The weekend turned out to be quite positive as the G20 Summit wrapped up with an optimistic message concerning the trade tiff between the US and China. For investors the main attraction was indeed the planned meeting between Donald Trump and his Chinese counterpart Xi Jinping. Matters are still delicately poised but, on the whole, the outcome of the talks – with trade negotiations set to resume between the two countries – was slightly better than investors had been expecting. As a consequence, equity markets opened in the green while defensive assets such as gold gave up ground.
For now, the next raft of levies planned for Chinese imports will not be instigated. In Trump’s eyes, the Chinese are going to buy a massive amount of farm products, amongst other things. Additionally, US equipment firms will once again be allowed to sell goods to Huawei, China’s mobile communications behemoth, as long as business is not connected with national security. That is good news for the semiconductors sector. But clearly, for the tariffs to be dismantled and dismantled for good, China will have to make some trade-offs, especially as concerns forced transfers of intellectual property and the subsidies paid to companies.
Based on latest figures, Chinese manufacturing output has contracted, as indicated by a PMI ebbing to 49.4 versus 50.2 in the previous month. New orders were especially disappointing based on an indicator down at 46.3 – the lowest reading since February.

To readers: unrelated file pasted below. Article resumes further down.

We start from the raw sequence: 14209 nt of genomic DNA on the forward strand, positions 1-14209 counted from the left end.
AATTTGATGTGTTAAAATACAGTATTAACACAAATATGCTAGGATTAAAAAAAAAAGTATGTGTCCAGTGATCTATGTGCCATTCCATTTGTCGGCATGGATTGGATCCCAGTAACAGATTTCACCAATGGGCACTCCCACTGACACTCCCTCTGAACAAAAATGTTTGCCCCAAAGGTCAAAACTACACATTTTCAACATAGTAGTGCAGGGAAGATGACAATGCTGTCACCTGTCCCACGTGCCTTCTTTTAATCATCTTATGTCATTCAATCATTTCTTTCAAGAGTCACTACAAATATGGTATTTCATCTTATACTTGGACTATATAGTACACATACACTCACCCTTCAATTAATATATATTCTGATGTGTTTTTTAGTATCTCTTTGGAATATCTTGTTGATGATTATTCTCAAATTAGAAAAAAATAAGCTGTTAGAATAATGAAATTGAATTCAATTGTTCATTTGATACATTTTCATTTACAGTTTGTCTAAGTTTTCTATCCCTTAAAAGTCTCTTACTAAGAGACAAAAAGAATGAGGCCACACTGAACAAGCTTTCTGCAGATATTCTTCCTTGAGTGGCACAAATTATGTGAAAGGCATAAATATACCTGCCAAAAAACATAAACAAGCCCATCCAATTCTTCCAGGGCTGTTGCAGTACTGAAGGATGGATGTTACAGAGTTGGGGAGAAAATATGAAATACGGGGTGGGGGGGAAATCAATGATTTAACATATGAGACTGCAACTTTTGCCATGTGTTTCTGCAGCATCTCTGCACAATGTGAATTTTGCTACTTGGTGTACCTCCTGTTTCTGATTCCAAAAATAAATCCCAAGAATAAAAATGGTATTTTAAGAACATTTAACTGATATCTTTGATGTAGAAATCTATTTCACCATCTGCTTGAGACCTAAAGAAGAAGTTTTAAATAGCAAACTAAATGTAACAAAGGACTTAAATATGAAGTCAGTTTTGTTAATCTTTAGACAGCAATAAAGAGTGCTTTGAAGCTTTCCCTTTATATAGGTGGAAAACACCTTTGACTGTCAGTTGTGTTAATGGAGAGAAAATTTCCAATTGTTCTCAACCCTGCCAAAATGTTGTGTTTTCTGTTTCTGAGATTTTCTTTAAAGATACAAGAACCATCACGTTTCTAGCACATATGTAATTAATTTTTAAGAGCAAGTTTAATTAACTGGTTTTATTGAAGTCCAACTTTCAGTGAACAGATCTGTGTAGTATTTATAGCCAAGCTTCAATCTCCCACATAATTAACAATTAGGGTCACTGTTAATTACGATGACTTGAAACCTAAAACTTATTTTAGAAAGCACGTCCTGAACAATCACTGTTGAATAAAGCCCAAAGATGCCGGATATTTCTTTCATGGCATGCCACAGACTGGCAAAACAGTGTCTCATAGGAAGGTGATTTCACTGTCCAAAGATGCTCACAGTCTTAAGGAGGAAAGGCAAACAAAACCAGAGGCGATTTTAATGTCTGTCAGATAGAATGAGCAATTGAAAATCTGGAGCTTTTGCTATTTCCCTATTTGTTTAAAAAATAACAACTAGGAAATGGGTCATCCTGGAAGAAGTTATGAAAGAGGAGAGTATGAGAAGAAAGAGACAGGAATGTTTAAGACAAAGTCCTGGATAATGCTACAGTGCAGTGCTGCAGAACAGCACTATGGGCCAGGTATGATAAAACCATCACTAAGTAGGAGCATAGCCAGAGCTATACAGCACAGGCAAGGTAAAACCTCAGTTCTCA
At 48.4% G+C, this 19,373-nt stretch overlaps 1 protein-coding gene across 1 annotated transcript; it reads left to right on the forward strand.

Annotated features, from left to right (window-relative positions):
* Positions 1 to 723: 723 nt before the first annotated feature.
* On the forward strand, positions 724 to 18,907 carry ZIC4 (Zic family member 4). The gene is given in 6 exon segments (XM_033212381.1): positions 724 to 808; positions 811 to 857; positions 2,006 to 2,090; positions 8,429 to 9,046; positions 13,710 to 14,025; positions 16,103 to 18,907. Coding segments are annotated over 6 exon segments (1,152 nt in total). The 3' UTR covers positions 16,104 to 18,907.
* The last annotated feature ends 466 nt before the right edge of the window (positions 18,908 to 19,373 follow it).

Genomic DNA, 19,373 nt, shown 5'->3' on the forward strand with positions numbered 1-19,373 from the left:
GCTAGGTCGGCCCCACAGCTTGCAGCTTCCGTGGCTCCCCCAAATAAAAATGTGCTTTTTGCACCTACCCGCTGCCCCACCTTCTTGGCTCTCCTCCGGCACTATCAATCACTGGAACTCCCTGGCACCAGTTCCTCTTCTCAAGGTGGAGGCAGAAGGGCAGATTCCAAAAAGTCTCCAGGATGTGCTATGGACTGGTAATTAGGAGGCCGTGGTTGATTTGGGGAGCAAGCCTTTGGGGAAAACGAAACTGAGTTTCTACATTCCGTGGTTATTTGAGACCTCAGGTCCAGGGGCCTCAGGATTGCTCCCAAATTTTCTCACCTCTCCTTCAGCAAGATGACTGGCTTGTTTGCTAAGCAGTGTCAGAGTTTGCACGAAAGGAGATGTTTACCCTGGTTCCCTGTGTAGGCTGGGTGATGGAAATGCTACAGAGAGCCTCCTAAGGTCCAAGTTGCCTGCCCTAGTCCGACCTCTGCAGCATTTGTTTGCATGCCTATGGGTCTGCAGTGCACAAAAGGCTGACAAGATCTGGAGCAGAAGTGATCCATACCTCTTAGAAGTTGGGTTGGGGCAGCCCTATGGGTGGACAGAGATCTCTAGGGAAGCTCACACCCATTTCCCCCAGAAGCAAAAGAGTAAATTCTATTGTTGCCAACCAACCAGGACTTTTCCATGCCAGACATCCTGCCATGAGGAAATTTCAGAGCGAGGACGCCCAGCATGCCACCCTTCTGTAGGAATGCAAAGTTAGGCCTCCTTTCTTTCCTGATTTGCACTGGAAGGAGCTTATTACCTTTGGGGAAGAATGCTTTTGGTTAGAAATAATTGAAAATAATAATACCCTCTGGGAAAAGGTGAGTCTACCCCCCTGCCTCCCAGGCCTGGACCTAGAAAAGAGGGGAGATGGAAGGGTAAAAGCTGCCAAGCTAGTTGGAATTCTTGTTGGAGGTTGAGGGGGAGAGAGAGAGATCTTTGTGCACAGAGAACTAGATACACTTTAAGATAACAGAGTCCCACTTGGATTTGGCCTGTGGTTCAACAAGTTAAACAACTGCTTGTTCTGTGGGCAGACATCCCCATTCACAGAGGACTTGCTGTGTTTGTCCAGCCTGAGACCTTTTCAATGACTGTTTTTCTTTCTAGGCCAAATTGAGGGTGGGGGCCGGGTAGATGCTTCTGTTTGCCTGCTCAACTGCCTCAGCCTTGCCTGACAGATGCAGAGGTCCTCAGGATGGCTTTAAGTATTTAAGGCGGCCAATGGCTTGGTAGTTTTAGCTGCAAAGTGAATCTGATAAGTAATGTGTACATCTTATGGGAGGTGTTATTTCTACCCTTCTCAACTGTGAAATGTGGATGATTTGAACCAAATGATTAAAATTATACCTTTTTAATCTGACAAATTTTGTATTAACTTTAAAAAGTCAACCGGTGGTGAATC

Saudi Arabia and Russia have both agreed to lower production quotas ahead of the official OPEC summit beginning today. OPEC views output cuts out to 2020 as necessary in order to support the price of crude oil in the face of sagging global demand and the boom in shale oil produced by the US.
This Friday, non-farm payrolls will be released by the US government and will attract a great deal of attention, considering their status as a key Fey bellwether. New hires of 155,000 are expected while the unemployment rate is forecast at 3.6%, which would be its lowest reading since 1969. The numbers for May disappointed, stoking expectations for a Fed rate cut in the second half of the year. The odds priced in by the market for monetary easing, as reflected in historically low bond yields, are probably excessive. The US economy is in its tenth year of expansion and shows no signs of quitting as consumer spending, lending and the business climate remain strong.
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